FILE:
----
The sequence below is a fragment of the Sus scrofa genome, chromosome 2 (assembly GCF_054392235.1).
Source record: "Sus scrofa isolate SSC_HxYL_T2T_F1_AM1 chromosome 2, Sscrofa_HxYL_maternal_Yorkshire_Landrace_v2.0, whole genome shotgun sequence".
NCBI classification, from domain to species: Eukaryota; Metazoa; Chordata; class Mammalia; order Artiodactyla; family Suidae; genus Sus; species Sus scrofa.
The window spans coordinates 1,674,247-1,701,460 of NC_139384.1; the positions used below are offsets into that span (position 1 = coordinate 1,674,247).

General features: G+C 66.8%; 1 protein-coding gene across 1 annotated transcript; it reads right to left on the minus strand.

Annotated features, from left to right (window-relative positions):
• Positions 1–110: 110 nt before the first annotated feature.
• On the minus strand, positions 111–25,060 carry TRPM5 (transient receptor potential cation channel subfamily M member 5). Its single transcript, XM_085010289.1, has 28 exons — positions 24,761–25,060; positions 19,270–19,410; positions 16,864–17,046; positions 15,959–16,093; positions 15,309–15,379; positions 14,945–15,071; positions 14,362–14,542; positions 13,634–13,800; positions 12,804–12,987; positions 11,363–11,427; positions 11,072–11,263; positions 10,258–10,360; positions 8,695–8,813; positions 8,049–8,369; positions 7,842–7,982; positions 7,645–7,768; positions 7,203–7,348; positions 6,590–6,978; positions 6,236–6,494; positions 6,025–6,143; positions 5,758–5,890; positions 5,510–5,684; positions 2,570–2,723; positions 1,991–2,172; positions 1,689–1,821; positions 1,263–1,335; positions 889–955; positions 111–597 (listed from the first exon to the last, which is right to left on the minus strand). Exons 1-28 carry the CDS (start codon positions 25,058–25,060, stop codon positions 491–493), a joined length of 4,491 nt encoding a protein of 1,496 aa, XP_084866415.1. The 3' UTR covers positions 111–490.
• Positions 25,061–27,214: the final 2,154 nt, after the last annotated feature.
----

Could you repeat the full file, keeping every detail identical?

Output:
The sequence below is a fragment of the Sus scrofa genome, chromosome 2 (assembly GCF_054392235.1).
Source record: "Sus scrofa isolate SSC_HxYL_T2T_F1_AM1 chromosome 2, Sscrofa_HxYL_maternal_Yorkshire_Landrace_v2.0, whole genome shotgun sequence".
NCBI classification, from domain to species: Eukaryota; Metazoa; Chordata; class Mammalia; order Artiodactyla; family Suidae; genus Sus; species Sus scrofa.
The window spans coordinates 1,674,247-1,701,460 of NC_139384.1; the positions used below are offsets into that span (position 1 = coordinate 1,674,247).

General features: G+C 66.8%; 1 protein-coding gene across 1 annotated transcript; it reads right to left on the minus strand.

Annotated features, from left to right (window-relative positions):
• Positions 1–110: 110 nt before the first annotated feature.
• On the minus strand, positions 111–25,060 carry TRPM5 (transient receptor potential cation channel subfamily M member 5). Its single transcript, XM_085010289.1, has 28 exons — positions 24,761–25,060; positions 19,270–19,410; positions 16,864–17,046; positions 15,959–16,093; positions 15,309–15,379; positions 14,945–15,071; positions 14,362–14,542; positions 13,634–13,800; positions 12,804–12,987; positions 11,363–11,427; positions 11,072–11,263; positions 10,258–10,360; positions 8,695–8,813; positions 8,049–8,369; positions 7,842–7,982; positions 7,645–7,768; positions 7,203–7,348; positions 6,590–6,978; positions 6,236–6,494; positions 6,025–6,143; positions 5,758–5,890; positions 5,510–5,684; positions 2,570–2,723; positions 1,991–2,172; positions 1,689–1,821; positions 1,263–1,335; positions 889–955; positions 111–597 (listed from the first exon to the last, which is right to left on the minus strand). Exons 1-28 carry the CDS (start codon positions 25,058–25,060, stop codon positions 491–493), a joined length of 4,491 nt encoding a protein of 1,496 aa, XP_084866415.1. The 3' UTR covers positions 111–490.
• Positions 25,061–27,214: the final 2,154 nt, after the last annotated feature.